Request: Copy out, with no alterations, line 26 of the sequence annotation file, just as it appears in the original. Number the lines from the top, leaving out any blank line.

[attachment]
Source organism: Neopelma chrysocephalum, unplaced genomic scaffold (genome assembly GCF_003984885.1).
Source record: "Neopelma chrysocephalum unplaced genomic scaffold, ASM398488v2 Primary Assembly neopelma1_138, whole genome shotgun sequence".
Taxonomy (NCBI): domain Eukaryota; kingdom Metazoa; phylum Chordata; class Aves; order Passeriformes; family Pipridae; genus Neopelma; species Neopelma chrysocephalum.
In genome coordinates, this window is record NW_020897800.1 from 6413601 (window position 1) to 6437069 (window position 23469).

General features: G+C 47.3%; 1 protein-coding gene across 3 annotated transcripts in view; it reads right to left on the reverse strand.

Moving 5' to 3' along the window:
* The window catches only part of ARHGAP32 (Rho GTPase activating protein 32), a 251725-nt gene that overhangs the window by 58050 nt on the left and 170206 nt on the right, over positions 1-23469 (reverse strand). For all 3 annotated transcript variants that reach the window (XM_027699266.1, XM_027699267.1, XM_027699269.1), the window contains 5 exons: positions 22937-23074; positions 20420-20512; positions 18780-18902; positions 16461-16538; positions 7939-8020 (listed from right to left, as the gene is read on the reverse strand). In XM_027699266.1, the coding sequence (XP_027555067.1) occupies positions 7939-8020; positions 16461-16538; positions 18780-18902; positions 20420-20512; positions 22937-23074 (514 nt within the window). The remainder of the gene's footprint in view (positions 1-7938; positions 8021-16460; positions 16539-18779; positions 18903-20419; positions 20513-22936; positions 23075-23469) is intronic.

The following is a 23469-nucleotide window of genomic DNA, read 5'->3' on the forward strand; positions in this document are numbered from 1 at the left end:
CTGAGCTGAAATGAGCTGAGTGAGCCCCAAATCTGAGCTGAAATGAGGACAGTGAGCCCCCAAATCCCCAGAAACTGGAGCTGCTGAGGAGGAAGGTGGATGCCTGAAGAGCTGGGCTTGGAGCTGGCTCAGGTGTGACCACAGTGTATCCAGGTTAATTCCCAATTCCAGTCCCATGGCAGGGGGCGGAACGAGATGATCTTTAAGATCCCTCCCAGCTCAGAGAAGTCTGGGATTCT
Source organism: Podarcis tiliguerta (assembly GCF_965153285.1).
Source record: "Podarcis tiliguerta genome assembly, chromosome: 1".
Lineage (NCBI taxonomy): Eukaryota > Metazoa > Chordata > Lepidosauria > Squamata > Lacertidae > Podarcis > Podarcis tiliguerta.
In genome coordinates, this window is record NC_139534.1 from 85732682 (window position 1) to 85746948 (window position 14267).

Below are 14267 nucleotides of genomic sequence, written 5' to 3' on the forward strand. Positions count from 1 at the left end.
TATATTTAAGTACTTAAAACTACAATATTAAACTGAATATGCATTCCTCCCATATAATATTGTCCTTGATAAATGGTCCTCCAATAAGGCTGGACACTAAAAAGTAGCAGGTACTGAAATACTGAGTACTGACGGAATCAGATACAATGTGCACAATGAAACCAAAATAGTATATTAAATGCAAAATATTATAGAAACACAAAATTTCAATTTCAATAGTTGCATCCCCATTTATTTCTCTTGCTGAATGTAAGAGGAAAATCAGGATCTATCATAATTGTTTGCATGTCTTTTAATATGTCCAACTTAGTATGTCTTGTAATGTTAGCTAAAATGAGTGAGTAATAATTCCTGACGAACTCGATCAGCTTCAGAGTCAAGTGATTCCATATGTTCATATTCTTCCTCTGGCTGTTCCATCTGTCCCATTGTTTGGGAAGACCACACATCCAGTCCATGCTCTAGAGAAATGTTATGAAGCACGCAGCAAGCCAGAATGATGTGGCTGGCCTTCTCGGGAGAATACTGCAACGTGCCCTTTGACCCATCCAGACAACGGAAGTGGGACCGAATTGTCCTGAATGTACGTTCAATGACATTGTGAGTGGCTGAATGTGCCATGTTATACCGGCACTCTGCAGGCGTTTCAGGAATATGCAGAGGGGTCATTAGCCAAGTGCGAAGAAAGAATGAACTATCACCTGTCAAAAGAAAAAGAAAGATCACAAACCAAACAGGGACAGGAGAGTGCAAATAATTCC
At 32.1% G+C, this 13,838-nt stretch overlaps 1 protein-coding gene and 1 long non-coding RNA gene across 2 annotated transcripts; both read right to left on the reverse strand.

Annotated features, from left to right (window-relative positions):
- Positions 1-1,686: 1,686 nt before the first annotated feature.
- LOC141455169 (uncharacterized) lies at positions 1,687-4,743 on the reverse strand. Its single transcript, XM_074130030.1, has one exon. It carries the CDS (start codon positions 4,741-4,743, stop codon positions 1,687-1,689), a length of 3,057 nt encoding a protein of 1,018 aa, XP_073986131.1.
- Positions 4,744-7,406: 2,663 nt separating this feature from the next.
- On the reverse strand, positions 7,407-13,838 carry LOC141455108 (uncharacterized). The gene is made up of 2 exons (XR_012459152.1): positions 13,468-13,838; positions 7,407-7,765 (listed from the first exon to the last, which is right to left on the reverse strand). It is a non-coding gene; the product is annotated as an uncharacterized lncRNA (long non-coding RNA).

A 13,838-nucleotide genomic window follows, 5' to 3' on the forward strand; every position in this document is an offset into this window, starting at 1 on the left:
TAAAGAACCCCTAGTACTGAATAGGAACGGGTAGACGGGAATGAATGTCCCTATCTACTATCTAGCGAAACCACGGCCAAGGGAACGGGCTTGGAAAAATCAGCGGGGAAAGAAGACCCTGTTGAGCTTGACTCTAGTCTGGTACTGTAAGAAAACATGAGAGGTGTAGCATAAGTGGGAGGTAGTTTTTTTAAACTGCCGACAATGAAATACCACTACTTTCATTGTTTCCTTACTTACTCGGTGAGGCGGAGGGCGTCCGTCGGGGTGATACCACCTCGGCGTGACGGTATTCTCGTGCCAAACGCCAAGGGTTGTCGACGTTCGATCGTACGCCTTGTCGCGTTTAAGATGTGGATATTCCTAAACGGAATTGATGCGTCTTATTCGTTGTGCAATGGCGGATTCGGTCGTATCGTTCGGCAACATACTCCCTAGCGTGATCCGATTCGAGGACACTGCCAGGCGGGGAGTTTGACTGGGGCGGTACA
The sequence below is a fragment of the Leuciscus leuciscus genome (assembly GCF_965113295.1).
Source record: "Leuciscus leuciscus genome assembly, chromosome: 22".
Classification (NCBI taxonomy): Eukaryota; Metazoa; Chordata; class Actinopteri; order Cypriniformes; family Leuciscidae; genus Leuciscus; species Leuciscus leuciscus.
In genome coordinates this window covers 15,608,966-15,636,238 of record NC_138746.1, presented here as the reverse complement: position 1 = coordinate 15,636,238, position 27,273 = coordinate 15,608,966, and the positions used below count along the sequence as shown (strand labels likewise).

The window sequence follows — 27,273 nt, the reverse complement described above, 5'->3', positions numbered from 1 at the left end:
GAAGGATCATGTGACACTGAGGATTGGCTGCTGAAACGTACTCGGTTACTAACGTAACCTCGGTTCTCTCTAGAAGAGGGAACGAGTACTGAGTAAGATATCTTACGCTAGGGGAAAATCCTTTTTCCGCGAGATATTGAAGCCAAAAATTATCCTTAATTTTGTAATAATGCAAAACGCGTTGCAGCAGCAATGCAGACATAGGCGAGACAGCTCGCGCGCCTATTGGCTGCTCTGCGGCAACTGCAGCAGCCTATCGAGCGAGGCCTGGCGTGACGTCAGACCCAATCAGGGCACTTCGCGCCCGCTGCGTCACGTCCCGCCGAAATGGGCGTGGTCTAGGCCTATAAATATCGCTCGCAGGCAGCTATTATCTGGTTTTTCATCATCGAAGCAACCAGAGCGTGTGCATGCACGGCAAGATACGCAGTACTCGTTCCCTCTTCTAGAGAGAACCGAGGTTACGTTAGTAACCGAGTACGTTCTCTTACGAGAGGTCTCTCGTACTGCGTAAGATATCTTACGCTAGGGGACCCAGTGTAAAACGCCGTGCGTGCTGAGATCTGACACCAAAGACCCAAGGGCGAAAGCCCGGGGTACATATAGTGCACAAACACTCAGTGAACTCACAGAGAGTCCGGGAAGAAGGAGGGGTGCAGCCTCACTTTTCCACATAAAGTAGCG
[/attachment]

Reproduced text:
Classification (NCBI taxonomy): Eukaryota; Metazoa; Chordata; class Actinopteri; order Cypriniformes; family Leuciscidae; genus Leuciscus; species Leuciscus leuciscus.